The U.S. House of Representatives passed another bill targeting troubled homeowners today, overwhelmingly approving the Mortgage Forgiveness Debt Relief Act (H.R. 3648) by a vote of 386-27. The House Committee on Ways and Means had originally approved the bill on September 26. The bill revises how the tax code treats mortgage debt forgiveness, as well as make the current temporary tax deduction for private mortgage insurance permanent. From Reuters:
To cover the roughly $2 billion 10-year cost of the bill, the bill would change tax rules on the sale of vacation homes and rental property that were used as a principal residence. The bill now heads to the Senate. The White House said the tax relief should be temporary to help people through the current crisis and also objected to the tax change on the sale of vacation homes and rental properties. In a statement, President George W. Bush applauded the House's efforts to move the process forward and "I urge the Senate to swiftly consider this legislation and make it temporary."
I noticed over the wires tonight that PMI Mortgage Insurance Co. wasted no time issuing a press release praising the measure's passage, either -- probably giddy over the prospect of future income streams, no doubt. (Ahem. I meant to say PMI is excited about the prospect of helping "Americans secure sustainable mortgages.") Since I'm on the topic of legislation, it's worth noting that the Democrat's recent call for a "mortgage czar" has been soundly thumped by most. Matt Carter over at the Inman News blog characterized the press conference yesterday on Capitol Hill as a "dog-and-pony show:"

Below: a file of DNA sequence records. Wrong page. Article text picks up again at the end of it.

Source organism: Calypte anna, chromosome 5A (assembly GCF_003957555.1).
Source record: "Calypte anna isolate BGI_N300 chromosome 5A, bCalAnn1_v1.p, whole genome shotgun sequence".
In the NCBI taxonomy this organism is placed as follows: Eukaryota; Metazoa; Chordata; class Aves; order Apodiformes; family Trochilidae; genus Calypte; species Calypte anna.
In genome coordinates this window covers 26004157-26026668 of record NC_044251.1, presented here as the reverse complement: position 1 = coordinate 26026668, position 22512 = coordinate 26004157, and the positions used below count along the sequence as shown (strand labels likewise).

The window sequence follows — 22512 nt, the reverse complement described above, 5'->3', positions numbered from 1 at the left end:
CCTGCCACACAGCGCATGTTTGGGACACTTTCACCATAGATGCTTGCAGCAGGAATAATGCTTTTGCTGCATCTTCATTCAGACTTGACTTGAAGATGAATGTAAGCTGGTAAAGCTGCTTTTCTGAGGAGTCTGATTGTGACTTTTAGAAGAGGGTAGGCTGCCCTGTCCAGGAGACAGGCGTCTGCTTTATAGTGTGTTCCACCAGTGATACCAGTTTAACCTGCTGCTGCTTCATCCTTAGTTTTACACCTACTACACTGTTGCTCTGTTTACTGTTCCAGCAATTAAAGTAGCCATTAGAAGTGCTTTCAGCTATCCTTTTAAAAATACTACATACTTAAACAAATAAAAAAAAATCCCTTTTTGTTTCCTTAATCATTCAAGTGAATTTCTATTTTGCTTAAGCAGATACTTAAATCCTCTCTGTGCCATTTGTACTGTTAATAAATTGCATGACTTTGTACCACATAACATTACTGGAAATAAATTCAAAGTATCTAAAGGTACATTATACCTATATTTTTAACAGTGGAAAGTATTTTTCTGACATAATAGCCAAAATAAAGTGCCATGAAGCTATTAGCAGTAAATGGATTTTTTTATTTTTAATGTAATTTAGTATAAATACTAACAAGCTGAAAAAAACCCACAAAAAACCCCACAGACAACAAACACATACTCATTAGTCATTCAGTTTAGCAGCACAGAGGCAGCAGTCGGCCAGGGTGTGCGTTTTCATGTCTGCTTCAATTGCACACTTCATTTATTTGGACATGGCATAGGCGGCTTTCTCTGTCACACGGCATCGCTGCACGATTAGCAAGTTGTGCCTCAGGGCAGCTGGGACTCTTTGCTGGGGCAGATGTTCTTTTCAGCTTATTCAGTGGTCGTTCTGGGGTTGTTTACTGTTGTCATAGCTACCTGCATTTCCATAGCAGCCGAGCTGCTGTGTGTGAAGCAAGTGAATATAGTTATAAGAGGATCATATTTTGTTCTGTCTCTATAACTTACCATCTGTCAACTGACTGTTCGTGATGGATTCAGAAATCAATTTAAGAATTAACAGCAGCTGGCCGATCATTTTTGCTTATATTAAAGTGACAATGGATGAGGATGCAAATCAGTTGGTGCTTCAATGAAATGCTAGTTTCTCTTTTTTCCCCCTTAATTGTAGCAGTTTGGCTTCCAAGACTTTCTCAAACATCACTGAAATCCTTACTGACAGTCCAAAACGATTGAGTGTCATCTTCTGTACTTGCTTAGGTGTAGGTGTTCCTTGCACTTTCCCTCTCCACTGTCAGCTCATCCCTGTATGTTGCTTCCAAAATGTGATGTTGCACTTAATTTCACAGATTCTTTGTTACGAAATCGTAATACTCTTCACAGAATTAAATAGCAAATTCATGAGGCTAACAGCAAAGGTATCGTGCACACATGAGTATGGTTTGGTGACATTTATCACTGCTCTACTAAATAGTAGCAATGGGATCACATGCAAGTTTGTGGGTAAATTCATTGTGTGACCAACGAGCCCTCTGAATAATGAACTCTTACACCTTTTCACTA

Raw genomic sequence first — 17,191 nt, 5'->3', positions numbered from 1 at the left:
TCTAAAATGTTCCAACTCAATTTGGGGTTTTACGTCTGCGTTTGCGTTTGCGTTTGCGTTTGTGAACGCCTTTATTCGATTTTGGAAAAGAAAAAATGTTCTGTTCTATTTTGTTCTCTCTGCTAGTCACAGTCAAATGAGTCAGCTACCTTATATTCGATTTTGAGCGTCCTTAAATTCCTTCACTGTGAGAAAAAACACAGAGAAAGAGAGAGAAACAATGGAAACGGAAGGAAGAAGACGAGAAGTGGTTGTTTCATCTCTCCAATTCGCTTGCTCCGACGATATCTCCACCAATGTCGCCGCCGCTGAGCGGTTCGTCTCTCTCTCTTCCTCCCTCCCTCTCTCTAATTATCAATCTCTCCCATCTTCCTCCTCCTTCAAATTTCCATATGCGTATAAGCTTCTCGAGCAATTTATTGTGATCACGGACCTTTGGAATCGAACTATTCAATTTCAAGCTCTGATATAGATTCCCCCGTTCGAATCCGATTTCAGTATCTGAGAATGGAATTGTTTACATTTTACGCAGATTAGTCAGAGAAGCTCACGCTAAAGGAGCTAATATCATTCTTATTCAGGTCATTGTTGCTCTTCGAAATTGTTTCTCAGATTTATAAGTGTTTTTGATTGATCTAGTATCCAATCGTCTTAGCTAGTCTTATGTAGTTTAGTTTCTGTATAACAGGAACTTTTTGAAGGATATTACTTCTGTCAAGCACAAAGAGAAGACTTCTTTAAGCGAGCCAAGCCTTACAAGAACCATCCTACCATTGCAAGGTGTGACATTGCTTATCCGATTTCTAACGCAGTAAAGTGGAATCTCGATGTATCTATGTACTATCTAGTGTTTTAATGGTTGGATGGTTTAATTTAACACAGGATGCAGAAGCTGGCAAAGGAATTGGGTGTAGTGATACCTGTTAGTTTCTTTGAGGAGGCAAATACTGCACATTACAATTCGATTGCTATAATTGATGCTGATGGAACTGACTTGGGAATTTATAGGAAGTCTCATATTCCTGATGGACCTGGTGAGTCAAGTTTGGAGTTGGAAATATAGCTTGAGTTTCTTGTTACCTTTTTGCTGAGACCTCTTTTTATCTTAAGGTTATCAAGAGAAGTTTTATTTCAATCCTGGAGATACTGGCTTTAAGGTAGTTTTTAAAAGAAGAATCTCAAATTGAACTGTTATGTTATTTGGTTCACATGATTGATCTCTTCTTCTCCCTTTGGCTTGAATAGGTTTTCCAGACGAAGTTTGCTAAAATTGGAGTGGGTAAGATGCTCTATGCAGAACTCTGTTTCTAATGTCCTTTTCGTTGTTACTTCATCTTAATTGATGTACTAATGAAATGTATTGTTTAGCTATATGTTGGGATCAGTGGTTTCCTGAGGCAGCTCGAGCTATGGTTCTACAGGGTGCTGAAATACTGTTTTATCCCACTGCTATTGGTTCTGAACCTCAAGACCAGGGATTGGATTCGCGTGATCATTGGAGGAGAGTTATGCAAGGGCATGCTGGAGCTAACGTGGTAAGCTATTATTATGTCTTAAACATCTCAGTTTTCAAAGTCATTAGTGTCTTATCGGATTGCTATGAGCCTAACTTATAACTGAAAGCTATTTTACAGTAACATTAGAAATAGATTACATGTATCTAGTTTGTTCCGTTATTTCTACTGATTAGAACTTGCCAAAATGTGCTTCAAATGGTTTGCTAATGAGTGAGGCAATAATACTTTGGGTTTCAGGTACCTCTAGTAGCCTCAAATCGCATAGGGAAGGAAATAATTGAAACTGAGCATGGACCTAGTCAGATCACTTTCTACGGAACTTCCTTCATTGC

To a family facing foreclosure, all the criticism the Dems directed today at the Bush administration's alleged inaction might have sounded a bit like empty rhetoric.
Calculated Risk proposed Tanta for mortgage czar, and noted with some trepidation in the very same post that Alan Greenspan has now called the bottom of the credit crunch -- after all, the former Fed chief called the bottom in housing back in October of 2006. And we all know how well that has worked out.